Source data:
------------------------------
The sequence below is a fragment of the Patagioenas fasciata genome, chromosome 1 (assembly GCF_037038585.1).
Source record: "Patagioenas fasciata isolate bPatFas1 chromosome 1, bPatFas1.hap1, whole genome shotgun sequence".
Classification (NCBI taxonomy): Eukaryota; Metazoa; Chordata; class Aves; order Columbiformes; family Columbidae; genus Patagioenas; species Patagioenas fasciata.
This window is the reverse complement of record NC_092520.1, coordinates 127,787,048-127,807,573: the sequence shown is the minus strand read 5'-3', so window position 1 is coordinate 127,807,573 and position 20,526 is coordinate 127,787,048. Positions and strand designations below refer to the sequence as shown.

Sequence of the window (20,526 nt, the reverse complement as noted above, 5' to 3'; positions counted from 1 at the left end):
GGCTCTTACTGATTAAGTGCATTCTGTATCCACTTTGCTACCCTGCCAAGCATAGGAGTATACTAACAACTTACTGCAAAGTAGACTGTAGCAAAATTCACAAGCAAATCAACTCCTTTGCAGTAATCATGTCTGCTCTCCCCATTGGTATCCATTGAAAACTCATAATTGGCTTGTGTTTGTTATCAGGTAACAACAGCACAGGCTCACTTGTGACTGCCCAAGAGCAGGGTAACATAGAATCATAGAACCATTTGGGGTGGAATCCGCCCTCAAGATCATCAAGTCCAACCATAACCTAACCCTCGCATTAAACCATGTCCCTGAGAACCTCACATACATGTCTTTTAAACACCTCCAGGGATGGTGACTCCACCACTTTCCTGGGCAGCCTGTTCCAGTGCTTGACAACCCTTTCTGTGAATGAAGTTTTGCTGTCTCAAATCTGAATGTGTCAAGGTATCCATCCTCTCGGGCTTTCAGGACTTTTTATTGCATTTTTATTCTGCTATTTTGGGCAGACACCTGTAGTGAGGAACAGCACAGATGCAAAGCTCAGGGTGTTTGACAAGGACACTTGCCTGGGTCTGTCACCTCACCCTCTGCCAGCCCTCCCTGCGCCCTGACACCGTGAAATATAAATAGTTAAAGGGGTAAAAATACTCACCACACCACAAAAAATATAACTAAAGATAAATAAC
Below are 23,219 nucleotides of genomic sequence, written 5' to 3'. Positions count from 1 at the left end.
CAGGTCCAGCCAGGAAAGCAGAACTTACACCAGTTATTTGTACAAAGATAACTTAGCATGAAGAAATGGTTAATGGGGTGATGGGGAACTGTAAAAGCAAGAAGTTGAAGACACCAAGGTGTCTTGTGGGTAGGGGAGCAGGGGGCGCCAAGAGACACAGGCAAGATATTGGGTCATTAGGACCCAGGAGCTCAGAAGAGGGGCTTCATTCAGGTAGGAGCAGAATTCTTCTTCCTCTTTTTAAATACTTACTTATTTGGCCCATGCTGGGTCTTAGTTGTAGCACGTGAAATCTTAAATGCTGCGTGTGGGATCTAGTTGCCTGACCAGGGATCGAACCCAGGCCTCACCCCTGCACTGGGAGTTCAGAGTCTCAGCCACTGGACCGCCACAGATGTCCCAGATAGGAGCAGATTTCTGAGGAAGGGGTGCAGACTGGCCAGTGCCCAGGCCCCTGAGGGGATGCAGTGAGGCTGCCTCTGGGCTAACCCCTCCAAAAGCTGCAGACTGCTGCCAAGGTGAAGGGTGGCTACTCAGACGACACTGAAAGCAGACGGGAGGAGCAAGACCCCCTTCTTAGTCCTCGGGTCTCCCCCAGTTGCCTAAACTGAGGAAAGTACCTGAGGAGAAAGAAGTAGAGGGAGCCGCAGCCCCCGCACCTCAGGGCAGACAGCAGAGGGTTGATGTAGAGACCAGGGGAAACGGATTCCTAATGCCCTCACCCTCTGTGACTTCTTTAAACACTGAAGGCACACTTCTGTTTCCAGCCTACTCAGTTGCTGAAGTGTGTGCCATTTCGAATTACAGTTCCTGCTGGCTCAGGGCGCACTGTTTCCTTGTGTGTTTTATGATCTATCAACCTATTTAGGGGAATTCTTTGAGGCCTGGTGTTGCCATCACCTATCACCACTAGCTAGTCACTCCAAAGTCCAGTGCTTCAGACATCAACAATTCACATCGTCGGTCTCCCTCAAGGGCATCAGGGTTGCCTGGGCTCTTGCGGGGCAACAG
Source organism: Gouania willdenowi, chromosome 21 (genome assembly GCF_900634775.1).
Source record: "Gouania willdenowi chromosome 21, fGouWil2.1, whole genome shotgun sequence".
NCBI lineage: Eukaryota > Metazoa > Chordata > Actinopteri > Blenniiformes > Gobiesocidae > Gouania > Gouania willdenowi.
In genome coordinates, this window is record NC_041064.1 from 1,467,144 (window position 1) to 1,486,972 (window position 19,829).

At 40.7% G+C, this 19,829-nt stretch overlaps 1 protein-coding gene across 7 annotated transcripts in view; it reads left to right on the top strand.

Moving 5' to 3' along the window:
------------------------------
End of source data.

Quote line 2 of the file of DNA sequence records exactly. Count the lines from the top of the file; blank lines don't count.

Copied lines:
Source record: "Patagioenas fasciata isolate bPatFas1 chromosome 1, bPatFas1.hap1, whole genome shotgun sequence".